When the tour date arrives, copy and paste the HTML Provided in the box. Don't forget to add your honest review if you wish! PLEASE LEAVE A COMMENT ON THIS POST WHEN THE TOUR COMES AROUND!
Grab the HTML for the entire post (will look like the post below):
It is time for a FIRST Wild Card Tour book review! If you wish to join the FIRST blog alliance, just click the button. We are a group of reviewers who tour Christian books. A Wild Card post includes a brief bio of the author and a full chapter from each book toured. The reason it is called a FIRST Wild Card Tour is that you never know if the book will be fiction, non~fiction, for young, or for old...or for somewhere in between! Enjoy your free peek into the book!
You never know when I might play a wild card on you!
and the book:
David C. Cook; New edition (March 1, 2010)
Kathy Herman is a best-selling suspense novelist who has written fifteen novels since retiring from her family’s Christian bookstore business. Kathy and her husband, Paul, have three grown children and five grandchildren and live in Tyler, Texas. This is the third title in the Sophie Trace trilogy, which also includes The Real Enemy, and The Last Word.
Visit the author's website.
List Price: $14.99
Paperback: 400 pages
Publisher: David C. Cook; New edition (March 1, 2010)
AND NOW...THE FIRST CHAPTER:
A warm breeze rattled the blinds, and he closed his eyes, inhaling the intoxicating fragrance of magnolia blossoms wafting from the south campus of Stanton College. It took every ounce of discipline he could muster not to close his books and give in to the lure of spring.
He heard rubber soles on the hardwood floor and lifted his gaze as his roommate came to a quick stop in front of the mirror over the worn living-room sofa.
Tal Davison wet his fingers and smoothed his hair. “I see you’re still studying. I guess that means you’re not coming.”
“To what? I thought you had a date.”
“Why do you make me tell you everything twice? You’re worse than my grandmother.”
Drew put down his pencil. “Sorry, I’ve been focused on other things. Tell me again. I’m listening.”
Tal came and stood in the doorway of Drew’s bedroom, his arms folded across his chest. “I’m going over to Henry’s for a junk-food buffet and beer. You’re invited.”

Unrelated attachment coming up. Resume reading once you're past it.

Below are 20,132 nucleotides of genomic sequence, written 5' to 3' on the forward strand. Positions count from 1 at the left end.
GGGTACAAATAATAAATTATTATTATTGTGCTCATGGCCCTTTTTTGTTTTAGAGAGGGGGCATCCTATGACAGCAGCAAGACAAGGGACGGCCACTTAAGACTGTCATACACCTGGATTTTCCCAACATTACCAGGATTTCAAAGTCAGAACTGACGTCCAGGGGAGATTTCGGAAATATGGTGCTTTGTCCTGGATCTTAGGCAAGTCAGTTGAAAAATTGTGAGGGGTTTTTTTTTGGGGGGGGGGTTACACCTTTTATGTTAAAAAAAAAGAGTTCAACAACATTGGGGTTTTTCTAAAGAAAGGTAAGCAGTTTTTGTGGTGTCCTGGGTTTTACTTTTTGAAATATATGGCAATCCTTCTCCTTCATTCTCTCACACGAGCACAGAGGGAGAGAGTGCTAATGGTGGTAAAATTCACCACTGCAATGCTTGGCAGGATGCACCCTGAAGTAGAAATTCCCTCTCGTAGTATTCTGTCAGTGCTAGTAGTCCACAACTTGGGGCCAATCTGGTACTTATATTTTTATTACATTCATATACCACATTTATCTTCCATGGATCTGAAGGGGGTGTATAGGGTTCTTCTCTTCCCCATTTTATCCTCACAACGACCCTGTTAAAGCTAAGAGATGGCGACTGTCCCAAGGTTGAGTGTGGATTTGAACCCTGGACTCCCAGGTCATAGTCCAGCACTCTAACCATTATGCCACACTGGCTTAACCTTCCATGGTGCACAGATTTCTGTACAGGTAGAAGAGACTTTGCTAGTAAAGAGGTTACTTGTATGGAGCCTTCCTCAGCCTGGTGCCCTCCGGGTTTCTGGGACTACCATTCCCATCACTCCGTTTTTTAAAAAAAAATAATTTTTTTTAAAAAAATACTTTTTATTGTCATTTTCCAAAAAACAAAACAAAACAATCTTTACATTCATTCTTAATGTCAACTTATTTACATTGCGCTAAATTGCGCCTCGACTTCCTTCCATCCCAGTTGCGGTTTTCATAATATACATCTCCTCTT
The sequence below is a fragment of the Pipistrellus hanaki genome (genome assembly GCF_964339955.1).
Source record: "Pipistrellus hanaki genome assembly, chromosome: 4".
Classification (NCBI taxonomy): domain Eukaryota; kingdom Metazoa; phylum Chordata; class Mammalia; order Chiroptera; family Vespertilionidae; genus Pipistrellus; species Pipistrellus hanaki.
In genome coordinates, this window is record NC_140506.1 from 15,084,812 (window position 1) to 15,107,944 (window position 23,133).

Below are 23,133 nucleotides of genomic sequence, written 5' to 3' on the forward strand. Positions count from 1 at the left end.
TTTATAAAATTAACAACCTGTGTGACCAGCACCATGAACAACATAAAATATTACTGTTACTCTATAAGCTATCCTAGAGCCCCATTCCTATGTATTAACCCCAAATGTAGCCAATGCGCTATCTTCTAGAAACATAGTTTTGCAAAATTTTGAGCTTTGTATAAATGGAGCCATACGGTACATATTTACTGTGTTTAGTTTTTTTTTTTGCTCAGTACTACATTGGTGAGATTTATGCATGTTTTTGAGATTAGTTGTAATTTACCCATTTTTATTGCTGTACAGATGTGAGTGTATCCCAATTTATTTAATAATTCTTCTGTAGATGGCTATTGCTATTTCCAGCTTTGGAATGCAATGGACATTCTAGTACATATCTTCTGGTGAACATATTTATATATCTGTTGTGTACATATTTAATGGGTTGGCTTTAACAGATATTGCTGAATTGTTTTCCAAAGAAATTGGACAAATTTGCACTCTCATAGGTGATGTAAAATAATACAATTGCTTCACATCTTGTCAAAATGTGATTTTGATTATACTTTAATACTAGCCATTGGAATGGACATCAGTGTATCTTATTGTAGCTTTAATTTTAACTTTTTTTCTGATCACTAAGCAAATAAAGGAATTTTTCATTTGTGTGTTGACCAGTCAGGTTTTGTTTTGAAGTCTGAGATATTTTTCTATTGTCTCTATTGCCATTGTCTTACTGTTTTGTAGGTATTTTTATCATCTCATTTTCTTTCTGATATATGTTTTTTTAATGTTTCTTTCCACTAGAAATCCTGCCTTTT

“Thanks. But I really need to study for my English lit final. It’s next week, and I’ve got chapters of catching up to do.”
“Suit yourself. I’m brain-dead. I couldn’t learn another thing if you paid me.” Tal started to go and then stopped. “Listen, thanks again for letting me move in here for the last few weeks. It’s nice sharing an apartment that doesn’t reek of marijuana. I hope I haven’t been as big a pain as your other roommate.” He shot Drew a half smile.
Drew leaned back and folded his arms. “Hey, not at all, man. I hope you don’t think I’ve been ignoring you. It’s just that I have to keep up the grades. No four-oh, no scholarship. There’s no way I can afford to attend Stanton without it.” I don’t have a rich father footing the bill.
“Doesn’t it cramp your style to go to college in Sophie Trace? Your parents are pretty close by, aren’t they?”
“Thanks to the scholarship I can live off campus. That’s all the independence I need. It’s nice going home whenever I want. My parents really help me stay on track.” Drew studied Tal’s expression.
“I take it you wish your dad wasn’t so close?”
Tal got quiet for a moment and seemed to be somewhere else. “He’s much too busy to breathe down my neck. And he doesn’t care about my grades as long as I pass and he can tell his cronies that his namesake’s attending his alma mater and is going to work for him after graduation.”
“Is that so bad?”
“I just wish he cared more about me and less about his image. I’m not sure I can ever measure up to his expectations.”